This is a four number code that is unique to our aircraft.
[3:48] Now moving along the radio panel we find the RPM indicator or tachometer. This
shows how much power the engine is producing. You'll certainly see where this comes in
handy later. But for now just know that you must not go over the red line. You can be
right on it, but do not go over.
[4:06] Next, top right on the panel, is the amperes that indicates how much juice the
battery is charging or discharging.
[4:14] Moving down to the bottom of the panel in this area, we'll break it up according to
this line.
[4:21] The parking break is located here, used when parked or running up. Pull and
depress the brakes and it will set.
[4:30] Oil temp and oil pressure are next and should be kept in the green values when
above 10, 000 RPM.
[4:37] Left and right fuel quantity indicators are seen here. Now one thing I should say at
this time is to never trust these. Always, always do your fuel planning manually. These
are for verification purposes only.
[4:51] Carpeat is located here and we'll actually talk about that a bit later as well.
[4:56] The throttle is located here, which is the primary control for engine power.
[5:01] Next to the throttle is the mixture. This mixture controls the fuel. This must be
adjusted, depending on altitude, so we are getting the most efficient fuel burn out of the
current situation we're in.
[5:14] Flap controls are located here and they have different detents, so they are easy to
put down and pull up.
[5:21] Cabin air and cabin heat are located here for comfort. But lucky you, flight sim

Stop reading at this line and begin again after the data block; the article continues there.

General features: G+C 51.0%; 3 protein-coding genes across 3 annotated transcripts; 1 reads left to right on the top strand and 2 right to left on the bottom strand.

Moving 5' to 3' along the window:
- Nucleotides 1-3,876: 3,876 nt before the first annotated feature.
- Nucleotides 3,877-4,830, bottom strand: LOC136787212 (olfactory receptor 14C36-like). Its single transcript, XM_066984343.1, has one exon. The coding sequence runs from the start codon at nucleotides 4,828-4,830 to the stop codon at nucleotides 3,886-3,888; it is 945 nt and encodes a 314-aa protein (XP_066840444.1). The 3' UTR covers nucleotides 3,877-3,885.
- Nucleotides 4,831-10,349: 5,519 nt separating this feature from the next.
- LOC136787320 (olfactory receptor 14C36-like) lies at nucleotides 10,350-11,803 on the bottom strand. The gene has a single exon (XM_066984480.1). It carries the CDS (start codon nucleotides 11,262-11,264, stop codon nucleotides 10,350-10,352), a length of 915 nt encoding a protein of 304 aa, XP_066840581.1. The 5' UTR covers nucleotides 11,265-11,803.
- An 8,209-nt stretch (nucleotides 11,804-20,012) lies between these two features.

doesn't model the freezing temperatures or humid heat that is often experienced as a pilot.


[5:31] So moving down to the bottom part of the panel now, we come to the primer. This
is used for engine start.
[5:39] The master switch is located here. It lives up to its name. It is the master of all
power to the aircrafts systems. Without this, you wouldn't have electronics.
[5:51] The magneto and start switch is located here.
[5:55] In this area we will find the lights for the aircraft, both interior and exterior. We'll
be learning when it's appropriate to use these different lights at a later time.
[6:05] The trim wheel comes next, which you have seen in the last section, so we won't
rehash that now.
[6:12] Circuit breakers are located here for abnormal and emergency circumstances.
[6:19] So as you can see there's still a lot to learn. By getting in the cockpit and looking at
all the different switches and controls within our reach, it's even more important to learn
what these things do and how to operate them.
[6:32] So with that said, don't be too overwhelmed on how to use each and every switch
for now. Let's take one thing at a time. Once we actually get this thing moving things will
come to you much easier.
[6:43] For now, I'd like to congratulate you on completing the intro to flight section. It's
now time to move onto the basics of flight section, where we'll finally get up in the air.
[6:53] Until next time throttle on.
Transcription by CastingWords